25th January, 2021

Ungaro pour L'Homme II by Ungaro

Ungaro pour L'Homme II (1992) is the second of three masculine fragrances created by Wertheimer for Emanuel Ungaro, tapping Chanel house perfumer Jacques Polge and then director of reaseach and development for Wertheimer François Demachy. The first of the three was the aptly-named Ungaro pour L'Homme I (1991), a fragrance that came across like a past-meets-future dandy rose chypre that was both darkly saturnine and contradictingly fresh at the same time. Ungaro pour L'Homme II is the least-celebrated of the three, but also the second most-expensive of the triptych because it was discontinued immediately following Wertheimer's severance with Ungaro, while Ungaro pour L'Homme III (1993) had enough sales to convince Ferragamo Group to re-orchestrate it to the best of their abilities and continue selling it under license like it did Salvatore Ferragamo pour Homme (1999). Ungaro pour L'Homme I contained lavender in a brief appearance as a top note, but Ungaro pour L'Homme II is all about that lavender, presenting itself as a musky turn-of-the-century early fougère exercise similar to Guerlain Mouchoir de Monsieur (1904), but modernized with Demachy's touch in the slightest of ways according to the standards of the 90's. Civet plays a key role in this, as does patchouli, which also makes Ungaro pour L'Homme II draw some comparison's to Mouchoir de Monsieur's matriarch, Guerlain Jicky (1889), plus a few key others like Caron Pour Un Homme (1934) prior to re-orchestration under the Fraysse family, or Avon for Men (1949) in cologne configuration. There isn't much to say about Ungaro pour L'Homme II as there is the first one, mostly because the hype isn't there, and there was no expectation going in.

The opening is lemon, bergamot, orange, lavender, coriander, neroli, and basil all "skanked up" by that opening touch of civet. The civet in Ungaro pour L'Homme II is not on the fecal levels of potency as it is in classic Jicky or Mouchoir de Monsieur, being more like the modern homage to it like Cartier Déclaration (1998) is to Eau d'Hermès (1951). The civet blends in faster to the composition here than it does in those antique Guerlains, smoothing and warming the lavender, which is then joined by a kitchen sink of florals like jasmine, rose, carnation, and geranium. This ode to Guerlain complexity continues with a touch of soapy orris and sharp black pepper to add that modern "pop" which sets it apart from the dense opacity of the Guerlains. The Chanel/Wertheimer proxy for Guerlinade then comes on, which I guess we could jokingly call "Werthinade" or "Polginade", but it shares some similarities to Chanel pour Monsieur Eau de Toilette Concentrée (1989) and Tiffany for Men (1989), which Polge also developed. Amber, sandalwood, tonka, oakmoss, vanilla, benzoin, cedar, patchouli, you name it, the gang is all here in textbook fashion. Ungaro pour L'Homme II could compete with Aigner Super Fragrance for Men (1978), Creed Bois du Portugal (1987), Nicolaï New-York (1989) or Guerlain's own Héritage (1992) in the semi-oriental dry down department for this reason. Wear time is over 10 hours, with good sillage and projection for half of it, plus wears formally enough for black tie use in cooler months, if you don't mind the throwback musk elements which really make this one challenging in ways Ungaro pour L'Homme I wasn't. I can also see why Ungaro pour L'Homme II doesn't get as much talk, and that's because it's far more conventional despite the larger animalic component, so it doesn't stir up opinions as much.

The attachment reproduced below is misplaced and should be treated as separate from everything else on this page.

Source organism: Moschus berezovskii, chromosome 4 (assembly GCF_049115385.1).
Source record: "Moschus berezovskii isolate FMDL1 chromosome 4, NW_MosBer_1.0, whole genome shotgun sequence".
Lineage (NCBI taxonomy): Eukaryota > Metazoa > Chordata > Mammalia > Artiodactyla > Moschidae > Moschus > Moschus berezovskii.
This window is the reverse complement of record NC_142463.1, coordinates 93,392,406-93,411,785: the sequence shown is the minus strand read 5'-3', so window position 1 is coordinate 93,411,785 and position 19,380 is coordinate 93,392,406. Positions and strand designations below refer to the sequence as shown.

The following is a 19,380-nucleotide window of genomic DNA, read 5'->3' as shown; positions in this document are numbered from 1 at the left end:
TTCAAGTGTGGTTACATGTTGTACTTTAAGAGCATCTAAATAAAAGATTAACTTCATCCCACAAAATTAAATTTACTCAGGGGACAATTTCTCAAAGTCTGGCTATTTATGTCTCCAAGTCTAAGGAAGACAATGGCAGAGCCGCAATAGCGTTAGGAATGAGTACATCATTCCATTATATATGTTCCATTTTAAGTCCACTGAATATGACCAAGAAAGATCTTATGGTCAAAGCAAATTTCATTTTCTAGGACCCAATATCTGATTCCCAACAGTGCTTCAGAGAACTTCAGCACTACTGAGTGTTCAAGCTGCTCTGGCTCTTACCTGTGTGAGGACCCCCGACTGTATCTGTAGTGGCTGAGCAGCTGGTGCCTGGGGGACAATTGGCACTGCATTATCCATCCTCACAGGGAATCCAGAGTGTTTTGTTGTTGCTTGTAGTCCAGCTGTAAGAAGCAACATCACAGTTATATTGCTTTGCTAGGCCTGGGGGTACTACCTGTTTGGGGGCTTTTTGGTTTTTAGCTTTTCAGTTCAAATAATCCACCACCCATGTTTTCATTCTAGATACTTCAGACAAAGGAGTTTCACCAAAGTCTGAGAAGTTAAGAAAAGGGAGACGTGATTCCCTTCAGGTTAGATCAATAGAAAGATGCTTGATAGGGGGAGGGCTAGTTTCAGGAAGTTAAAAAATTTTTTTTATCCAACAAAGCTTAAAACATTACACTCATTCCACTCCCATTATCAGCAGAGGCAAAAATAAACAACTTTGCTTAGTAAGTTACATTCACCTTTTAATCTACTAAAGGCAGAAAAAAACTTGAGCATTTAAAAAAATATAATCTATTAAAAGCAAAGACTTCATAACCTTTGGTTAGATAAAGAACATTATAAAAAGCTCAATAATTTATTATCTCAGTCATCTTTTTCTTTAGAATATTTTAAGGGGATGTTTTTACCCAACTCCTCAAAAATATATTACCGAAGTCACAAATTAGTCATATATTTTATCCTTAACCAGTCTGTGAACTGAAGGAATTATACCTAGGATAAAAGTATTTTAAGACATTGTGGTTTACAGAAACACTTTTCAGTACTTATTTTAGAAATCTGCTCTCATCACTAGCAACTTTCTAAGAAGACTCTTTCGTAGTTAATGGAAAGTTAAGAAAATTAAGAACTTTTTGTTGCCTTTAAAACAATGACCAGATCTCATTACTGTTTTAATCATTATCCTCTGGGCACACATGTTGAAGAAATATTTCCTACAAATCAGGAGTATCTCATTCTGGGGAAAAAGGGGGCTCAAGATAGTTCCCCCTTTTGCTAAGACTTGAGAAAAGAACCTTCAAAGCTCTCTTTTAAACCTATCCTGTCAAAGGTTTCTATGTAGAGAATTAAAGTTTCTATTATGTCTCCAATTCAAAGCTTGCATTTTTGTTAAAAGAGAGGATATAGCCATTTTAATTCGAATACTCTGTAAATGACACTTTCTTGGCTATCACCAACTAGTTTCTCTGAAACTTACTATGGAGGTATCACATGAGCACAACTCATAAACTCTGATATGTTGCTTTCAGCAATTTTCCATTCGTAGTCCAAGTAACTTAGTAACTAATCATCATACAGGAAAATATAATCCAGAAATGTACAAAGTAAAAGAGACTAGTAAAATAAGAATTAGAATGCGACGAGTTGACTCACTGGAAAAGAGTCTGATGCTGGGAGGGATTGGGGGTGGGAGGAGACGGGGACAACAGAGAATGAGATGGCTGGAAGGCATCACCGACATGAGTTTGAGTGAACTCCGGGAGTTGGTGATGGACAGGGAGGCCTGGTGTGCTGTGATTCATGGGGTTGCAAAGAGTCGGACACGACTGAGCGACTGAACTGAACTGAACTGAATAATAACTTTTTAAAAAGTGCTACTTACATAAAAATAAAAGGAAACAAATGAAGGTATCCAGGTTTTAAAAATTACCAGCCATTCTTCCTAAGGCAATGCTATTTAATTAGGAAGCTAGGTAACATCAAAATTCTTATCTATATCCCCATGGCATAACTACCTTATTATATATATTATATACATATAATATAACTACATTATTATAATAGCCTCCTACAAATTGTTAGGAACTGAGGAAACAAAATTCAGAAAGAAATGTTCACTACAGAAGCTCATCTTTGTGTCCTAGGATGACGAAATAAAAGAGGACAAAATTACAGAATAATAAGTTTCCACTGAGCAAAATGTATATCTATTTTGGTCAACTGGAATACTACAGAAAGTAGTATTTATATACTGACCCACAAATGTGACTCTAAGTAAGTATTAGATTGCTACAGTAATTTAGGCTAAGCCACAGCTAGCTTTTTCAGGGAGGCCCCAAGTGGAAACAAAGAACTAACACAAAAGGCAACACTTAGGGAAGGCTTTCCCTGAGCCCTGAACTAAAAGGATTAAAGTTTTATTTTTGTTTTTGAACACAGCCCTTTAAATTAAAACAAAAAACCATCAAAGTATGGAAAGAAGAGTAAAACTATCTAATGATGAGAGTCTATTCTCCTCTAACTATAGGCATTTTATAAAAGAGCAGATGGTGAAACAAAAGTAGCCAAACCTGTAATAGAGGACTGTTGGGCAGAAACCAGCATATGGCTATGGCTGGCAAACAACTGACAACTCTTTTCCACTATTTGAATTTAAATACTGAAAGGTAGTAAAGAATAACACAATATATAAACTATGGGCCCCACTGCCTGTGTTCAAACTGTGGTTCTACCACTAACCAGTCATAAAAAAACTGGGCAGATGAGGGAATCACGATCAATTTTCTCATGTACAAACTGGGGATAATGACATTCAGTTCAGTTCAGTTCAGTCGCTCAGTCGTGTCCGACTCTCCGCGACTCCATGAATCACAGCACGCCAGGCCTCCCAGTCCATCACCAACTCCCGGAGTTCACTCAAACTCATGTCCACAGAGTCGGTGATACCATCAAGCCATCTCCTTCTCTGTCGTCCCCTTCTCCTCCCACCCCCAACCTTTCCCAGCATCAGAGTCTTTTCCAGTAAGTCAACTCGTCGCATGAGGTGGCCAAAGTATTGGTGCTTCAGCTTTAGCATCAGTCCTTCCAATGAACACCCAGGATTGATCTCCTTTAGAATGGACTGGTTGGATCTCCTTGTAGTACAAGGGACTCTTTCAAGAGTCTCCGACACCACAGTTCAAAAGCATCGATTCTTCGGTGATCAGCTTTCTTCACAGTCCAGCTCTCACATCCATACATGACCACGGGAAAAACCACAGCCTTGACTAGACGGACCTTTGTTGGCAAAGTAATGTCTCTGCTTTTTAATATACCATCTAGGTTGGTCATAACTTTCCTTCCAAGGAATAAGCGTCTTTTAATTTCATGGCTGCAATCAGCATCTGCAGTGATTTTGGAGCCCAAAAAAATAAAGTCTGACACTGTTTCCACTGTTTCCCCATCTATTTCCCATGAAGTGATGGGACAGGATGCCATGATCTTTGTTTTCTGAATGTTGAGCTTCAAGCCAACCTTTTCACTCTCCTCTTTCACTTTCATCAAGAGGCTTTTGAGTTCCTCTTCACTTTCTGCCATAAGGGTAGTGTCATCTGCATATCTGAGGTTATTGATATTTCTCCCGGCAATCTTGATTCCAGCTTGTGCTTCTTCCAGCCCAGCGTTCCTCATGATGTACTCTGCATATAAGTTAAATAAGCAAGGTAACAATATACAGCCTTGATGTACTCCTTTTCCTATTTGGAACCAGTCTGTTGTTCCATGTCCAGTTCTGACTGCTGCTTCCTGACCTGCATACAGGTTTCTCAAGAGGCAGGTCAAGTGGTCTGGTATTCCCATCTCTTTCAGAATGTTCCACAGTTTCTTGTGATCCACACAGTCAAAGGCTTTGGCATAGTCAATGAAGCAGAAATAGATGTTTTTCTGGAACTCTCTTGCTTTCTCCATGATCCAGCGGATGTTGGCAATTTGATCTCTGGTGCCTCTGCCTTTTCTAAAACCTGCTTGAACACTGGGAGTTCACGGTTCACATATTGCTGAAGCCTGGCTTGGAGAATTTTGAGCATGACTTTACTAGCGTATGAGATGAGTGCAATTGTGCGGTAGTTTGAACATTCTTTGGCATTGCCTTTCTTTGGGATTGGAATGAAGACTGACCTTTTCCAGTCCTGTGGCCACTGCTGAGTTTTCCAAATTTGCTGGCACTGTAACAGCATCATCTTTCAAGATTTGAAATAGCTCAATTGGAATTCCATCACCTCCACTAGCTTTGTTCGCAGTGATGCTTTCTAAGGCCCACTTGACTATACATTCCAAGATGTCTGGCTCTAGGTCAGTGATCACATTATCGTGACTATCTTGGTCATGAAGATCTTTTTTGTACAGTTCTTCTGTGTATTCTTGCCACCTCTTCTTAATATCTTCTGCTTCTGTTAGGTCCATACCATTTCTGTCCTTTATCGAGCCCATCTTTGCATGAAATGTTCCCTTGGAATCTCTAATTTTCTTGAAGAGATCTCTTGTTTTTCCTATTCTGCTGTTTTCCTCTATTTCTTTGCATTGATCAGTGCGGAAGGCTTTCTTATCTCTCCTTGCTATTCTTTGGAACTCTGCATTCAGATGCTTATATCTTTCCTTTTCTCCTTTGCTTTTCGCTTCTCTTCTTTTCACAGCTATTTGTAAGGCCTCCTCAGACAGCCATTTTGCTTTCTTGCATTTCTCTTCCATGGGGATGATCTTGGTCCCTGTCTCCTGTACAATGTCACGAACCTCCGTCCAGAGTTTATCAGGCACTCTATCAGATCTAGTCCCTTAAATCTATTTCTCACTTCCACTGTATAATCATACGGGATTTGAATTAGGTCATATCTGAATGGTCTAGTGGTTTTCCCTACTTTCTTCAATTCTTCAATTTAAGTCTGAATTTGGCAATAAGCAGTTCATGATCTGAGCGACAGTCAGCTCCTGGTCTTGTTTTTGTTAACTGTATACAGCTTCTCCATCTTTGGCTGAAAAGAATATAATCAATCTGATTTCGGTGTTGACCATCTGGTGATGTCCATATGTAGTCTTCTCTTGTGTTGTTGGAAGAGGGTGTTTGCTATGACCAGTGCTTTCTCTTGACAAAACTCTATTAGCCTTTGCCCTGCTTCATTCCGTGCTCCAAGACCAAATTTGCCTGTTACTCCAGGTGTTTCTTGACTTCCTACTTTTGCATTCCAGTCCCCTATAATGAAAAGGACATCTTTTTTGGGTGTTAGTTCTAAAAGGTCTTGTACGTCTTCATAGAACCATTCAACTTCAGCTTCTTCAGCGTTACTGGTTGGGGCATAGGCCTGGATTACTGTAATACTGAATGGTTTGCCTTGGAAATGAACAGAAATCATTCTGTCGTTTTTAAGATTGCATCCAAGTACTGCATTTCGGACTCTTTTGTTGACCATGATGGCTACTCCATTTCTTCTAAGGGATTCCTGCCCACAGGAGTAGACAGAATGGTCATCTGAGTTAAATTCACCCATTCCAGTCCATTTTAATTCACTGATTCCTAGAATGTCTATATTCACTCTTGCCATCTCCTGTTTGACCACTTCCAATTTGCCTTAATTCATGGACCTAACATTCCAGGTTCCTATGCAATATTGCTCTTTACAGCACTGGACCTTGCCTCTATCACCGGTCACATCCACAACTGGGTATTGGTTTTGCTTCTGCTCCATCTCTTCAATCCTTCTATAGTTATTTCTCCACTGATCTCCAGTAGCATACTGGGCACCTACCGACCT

Exploring Ungaro pour L'Homme II is still an expensive proposition, even if not quite as bad compared to its older brother, and with literally no hype to taint your initial reaction, is easier to get a grasp on with first impressions. I guess sometimes social psychology plays a bigger role in enjoying fragrance than we like to admit, because without the echo chamber of "lost masterpiecers" and "Jesus juicers" building Ungaro pour L'Homme II up to a near-religious experience, combined with the relatively greater availability (albeit still fairly extortionate in pricing) of the stuff in the aftermarket, one can just sorta of go on cruise control when approaching it and let the nose-brain do most of the talking. My nose-brain says that Ungaro pour L'Homme II is even less essential to own than Ungaro pour L'Homme I, because while the first one has a few less-rare but still discontinued alternatives, this one has many readily-available options which can replace it, several of which were contemporary releases to it. While it is true that Guerlain Mouchoir de Monsieur as also become something of a rare bird (although historically it always has been), Jicky is still a dime a dozen in the gray market if you need your lavender and civet fix, while the dry down of Ungaro pour L'Homme II can be found in pretty much anything I mentioned, all of which are still produced save the Aigner. All in all, the middle brother of this trio of artistic revisionist history exercises in men's perfume is the least interesting one, but also the richest and most complex of the lot, inadvertently being a commentary on the eventual state of luxury perfume in years to follow. Thumbs up.